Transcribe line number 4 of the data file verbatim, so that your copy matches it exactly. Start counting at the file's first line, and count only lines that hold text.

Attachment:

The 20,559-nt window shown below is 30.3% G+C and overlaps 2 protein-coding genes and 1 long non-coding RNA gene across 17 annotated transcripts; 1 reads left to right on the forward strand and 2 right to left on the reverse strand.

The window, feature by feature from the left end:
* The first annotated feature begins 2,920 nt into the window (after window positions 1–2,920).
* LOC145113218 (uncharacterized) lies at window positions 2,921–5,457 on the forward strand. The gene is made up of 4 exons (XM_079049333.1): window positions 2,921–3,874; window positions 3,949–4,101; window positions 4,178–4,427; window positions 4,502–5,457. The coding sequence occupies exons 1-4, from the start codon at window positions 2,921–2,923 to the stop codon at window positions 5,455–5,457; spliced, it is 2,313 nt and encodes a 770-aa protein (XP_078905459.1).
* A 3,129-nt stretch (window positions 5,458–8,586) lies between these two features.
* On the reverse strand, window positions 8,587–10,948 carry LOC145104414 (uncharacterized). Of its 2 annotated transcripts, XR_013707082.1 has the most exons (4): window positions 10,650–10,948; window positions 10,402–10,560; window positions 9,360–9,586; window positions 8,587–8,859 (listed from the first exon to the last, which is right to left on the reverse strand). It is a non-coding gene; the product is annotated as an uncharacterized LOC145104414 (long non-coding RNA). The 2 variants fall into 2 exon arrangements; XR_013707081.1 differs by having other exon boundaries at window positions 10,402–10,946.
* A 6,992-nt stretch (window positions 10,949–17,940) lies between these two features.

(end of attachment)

* LOC145113218 (uncharacterized) lies at window positions 2,921–5,457 on the forward strand. The gene is made up of 4 exons (XM_079049333.1): window positions 2,921–3,874; window positions 3,949–4,101; window positions 4,178–4,427; window positions 4,502–5,457. The coding sequence occupies exons 1-4, from the start codon at window positions 2,921–2,923 to the stop codon at window positions 5,455–5,457; spliced, it is 2,313 nt and encodes a 770-aa protein (XP_078905459.1).